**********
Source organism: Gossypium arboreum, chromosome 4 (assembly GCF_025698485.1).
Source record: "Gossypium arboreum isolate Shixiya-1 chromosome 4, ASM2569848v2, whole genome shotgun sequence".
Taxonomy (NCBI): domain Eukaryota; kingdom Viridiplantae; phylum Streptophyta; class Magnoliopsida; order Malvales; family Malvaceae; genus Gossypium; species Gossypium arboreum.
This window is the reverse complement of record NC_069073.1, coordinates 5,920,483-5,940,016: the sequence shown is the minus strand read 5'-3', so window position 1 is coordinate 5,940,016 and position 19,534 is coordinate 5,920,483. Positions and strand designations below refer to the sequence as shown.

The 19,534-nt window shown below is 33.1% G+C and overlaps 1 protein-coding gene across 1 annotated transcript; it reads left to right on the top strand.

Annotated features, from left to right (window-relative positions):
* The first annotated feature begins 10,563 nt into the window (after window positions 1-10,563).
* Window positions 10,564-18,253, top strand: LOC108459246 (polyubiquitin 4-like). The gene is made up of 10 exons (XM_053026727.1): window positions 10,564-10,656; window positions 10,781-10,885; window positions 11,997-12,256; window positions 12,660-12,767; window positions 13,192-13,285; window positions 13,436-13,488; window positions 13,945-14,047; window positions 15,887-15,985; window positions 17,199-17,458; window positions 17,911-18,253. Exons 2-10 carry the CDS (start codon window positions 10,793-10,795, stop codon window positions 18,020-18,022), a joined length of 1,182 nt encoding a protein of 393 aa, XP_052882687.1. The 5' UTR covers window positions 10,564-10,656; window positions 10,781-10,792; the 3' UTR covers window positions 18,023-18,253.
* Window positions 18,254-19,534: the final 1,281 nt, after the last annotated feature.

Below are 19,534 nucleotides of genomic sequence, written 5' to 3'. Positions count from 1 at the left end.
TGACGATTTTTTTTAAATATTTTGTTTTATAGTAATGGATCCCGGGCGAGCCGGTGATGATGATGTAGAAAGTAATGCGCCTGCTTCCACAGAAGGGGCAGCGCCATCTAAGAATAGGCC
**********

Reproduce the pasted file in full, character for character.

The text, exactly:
Source organism: Gossypium arboreum, chromosome 4 (assembly GCF_025698485.1).
Source record: "Gossypium arboreum isolate Shixiya-1 chromosome 4, ASM2569848v2, whole genome shotgun sequence".
Taxonomy (NCBI): domain Eukaryota; kingdom Viridiplantae; phylum Streptophyta; class Magnoliopsida; order Malvales; family Malvaceae; genus Gossypium; species Gossypium arboreum.
This window is the reverse complement of record NC_069073.1, coordinates 5,920,483-5,940,016: the sequence shown is the minus strand read 5'-3', so window position 1 is coordinate 5,940,016 and position 19,534 is coordinate 5,920,483. Positions and strand designations below refer to the sequence as shown.

The 19,534-nt window shown below is 33.1% G+C and overlaps 1 protein-coding gene across 1 annotated transcript; it reads left to right on the top strand.

Annotated features, from left to right (window-relative positions):
* The first annotated feature begins 10,563 nt into the window (after window positions 1-10,563).
* Window positions 10,564-18,253, top strand: LOC108459246 (polyubiquitin 4-like). The gene is made up of 10 exons (XM_053026727.1): window positions 10,564-10,656; window positions 10,781-10,885; window positions 11,997-12,256; window positions 12,660-12,767; window positions 13,192-13,285; window positions 13,436-13,488; window positions 13,945-14,047; window positions 15,887-15,985; window positions 17,199-17,458; window positions 17,911-18,253. Exons 2-10 carry the CDS (start codon window positions 10,793-10,795, stop codon window positions 18,020-18,022), a joined length of 1,182 nt encoding a protein of 393 aa, XP_052882687.1. The 5' UTR covers window positions 10,564-10,656; window positions 10,781-10,792; the 3' UTR covers window positions 18,023-18,253.
* Window positions 18,254-19,534: the final 1,281 nt, after the last annotated feature.

Below are 19,534 nucleotides of genomic sequence, written 5' to 3'. Positions count from 1 at the left end.
TGACGATTTTTTTTAAATATTTTGTTTTATAGTAATGGATCCCGGGCGAGCCGGTGATGATGATGTAGAAAGTAATGCGCCTGCTTCCACAGAAGGGGCAGCGCCATCTAAGAATAGGCC